SEATTLE -- Seattle area residents and family members of Tommy Le demanded answers from King County officials during a public forum about his fatal shooting by a deputy in June.
King County Sheriff John Urquhart, County Prosecutor Dan Satterberg and County Office of Law Enforcement Oversight Director Deborah Jacobs were among those who attended the forum Wednesday evening at the Asian Counseling and Referral Service in Seattle.
The 20-year-old Le was fatally shot in Burien June 13 while deputies were responding to reports that Le was threatening people with a knife. Authorities say deputies confronted Le, who refused commands to drop what they thought was a knife. One of the deputies opened fire, killing Le. Over a week later, the sheriff's office reported Le had a pen, not a knife.
Urquhart said he would ask the FBI to take over the investigation, as Le's family has called for. He also said he would be asking for the Washington State Patrol to take over officer-involved shootings for every agency, saying it’s a matter of community trust.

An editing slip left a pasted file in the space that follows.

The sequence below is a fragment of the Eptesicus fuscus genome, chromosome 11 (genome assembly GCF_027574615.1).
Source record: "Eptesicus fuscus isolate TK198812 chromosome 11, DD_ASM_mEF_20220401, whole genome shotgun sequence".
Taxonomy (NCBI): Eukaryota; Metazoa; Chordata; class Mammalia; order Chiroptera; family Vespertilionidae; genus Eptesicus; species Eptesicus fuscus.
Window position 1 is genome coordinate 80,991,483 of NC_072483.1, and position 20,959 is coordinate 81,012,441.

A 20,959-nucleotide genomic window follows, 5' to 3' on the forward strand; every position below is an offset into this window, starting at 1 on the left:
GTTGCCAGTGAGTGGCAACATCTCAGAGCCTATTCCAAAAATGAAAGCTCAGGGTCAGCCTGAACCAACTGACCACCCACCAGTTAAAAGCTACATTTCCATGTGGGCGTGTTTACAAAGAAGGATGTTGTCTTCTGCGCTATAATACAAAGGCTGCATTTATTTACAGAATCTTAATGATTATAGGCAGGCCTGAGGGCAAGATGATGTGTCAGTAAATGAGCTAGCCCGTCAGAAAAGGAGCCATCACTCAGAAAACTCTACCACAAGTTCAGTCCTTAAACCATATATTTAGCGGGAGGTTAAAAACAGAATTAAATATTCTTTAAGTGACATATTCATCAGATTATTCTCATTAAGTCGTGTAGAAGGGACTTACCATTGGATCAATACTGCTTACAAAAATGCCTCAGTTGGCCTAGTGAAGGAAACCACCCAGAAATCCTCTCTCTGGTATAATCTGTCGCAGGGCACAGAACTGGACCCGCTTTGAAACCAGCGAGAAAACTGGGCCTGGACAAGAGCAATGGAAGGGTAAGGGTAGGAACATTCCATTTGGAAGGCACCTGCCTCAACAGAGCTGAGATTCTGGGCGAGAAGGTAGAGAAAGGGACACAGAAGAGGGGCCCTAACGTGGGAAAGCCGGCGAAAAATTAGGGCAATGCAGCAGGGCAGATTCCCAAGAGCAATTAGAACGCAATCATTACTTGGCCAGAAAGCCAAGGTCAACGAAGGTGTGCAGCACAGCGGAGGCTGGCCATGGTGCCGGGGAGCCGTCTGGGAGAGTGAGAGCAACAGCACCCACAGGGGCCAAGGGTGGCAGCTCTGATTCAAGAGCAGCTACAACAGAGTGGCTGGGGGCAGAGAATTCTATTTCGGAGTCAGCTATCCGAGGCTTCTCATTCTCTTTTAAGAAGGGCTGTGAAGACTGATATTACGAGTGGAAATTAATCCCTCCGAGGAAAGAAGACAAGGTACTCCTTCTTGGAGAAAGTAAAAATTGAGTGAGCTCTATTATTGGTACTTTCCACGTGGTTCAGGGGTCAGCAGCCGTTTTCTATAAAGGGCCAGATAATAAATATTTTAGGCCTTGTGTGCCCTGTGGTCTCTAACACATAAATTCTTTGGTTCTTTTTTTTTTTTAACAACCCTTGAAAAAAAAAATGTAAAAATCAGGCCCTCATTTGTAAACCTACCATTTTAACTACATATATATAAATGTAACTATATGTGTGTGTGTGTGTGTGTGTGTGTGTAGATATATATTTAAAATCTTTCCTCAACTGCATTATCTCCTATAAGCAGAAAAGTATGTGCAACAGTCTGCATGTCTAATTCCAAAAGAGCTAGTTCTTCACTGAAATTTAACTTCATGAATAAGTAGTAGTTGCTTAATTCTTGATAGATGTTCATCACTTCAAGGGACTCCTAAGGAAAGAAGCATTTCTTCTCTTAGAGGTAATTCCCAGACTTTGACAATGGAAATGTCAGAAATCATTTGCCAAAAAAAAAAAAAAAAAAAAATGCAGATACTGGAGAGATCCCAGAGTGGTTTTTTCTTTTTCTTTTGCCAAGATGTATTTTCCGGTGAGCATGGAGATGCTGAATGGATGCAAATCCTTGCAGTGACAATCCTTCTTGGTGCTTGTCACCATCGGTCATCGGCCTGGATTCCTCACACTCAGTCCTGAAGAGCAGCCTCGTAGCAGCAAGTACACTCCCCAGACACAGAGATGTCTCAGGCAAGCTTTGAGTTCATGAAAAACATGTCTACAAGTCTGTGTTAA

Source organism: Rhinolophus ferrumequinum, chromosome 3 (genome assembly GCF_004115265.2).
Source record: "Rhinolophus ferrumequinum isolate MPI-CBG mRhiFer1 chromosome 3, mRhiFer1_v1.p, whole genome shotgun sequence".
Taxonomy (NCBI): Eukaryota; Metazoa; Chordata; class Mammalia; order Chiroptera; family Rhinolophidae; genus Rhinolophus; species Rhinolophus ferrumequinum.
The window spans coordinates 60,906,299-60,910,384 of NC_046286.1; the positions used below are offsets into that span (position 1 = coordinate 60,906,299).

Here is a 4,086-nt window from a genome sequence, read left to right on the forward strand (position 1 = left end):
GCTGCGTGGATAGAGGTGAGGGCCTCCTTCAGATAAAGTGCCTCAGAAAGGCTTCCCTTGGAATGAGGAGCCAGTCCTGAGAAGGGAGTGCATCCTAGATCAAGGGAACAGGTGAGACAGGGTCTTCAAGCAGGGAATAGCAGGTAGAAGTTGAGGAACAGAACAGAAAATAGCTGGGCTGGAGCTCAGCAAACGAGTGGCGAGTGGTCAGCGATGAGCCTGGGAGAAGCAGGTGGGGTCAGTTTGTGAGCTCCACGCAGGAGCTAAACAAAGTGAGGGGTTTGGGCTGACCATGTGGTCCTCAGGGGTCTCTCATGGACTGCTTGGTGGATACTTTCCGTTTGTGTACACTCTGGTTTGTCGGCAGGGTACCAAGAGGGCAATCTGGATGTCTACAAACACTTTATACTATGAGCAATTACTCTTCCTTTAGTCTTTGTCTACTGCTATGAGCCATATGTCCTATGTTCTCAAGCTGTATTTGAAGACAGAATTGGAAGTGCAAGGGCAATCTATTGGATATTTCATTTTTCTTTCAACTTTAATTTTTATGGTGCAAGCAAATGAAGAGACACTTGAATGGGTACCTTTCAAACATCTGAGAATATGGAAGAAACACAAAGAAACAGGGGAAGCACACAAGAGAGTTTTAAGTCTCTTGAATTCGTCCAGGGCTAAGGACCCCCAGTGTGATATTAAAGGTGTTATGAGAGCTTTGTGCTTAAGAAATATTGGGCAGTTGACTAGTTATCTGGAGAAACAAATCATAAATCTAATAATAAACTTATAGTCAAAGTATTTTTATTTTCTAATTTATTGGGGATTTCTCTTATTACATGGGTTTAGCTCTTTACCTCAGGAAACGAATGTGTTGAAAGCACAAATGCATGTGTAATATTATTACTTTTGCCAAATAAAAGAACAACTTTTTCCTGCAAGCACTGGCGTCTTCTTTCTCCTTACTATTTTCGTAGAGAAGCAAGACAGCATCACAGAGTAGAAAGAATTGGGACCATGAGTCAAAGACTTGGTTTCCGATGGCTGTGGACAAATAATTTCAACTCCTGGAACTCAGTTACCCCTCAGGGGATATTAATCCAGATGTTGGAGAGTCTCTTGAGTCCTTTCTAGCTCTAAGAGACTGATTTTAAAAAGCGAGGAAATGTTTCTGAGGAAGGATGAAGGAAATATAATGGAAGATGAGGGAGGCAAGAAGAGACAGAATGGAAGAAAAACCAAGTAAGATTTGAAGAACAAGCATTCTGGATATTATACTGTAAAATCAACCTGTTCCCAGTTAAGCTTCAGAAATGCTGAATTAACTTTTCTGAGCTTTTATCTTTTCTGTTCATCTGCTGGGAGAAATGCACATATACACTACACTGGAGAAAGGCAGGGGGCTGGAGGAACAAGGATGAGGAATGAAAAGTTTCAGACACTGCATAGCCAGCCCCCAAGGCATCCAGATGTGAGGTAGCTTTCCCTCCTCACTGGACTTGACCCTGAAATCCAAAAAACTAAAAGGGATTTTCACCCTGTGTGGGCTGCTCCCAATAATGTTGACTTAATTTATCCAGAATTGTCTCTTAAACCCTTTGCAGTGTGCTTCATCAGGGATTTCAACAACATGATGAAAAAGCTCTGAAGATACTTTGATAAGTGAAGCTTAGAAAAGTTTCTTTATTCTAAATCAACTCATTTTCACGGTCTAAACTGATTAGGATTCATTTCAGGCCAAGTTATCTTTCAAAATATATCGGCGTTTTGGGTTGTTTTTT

“Police departments should not be investigating their own officer-involved shootings. That includes the King County Sheriff’s Office and Seattle Police Department,” said Urquhart.
During Wednesday night’s forum, members of Le’s family spoke about the 20-year-old they lost.
“There’s no pain like losing my son. There’s no pain like losing a piece of my heart,” said Sunny Le, Tommy’s father, through an interpreter. “I want to know why my son had (done) nothing to hurt the deputy and was shot."
Family members testified to the good nature of Tommy; an attorney for the family said the young man was “pleasant, always smiling,” and that he didn’t have a “criminal history, not even a traffic violation.”
It was all presented as evidence as to why deputies should not have shot Le.
“We know, we believe, Tommy had a knife,” said Urquhart, when questioned. “However, Tommy did not have a knife when he was shot … We believe he went back to the house, came back with a pen in his hand.”
Urquhart said all the evidence will come out during the inquest into Le’s death, but still had reservations over whether the evidence would be accepted.
“No one will believe the sheriff’s investigation,” he said. “The truth will come out in the inquest.”
During the forum, Urquhart also called for body cameras for his deputies, a tool he said that could give the public their confidence back.
“We should have body cameras, every police officer in the country should have body cameras," he said.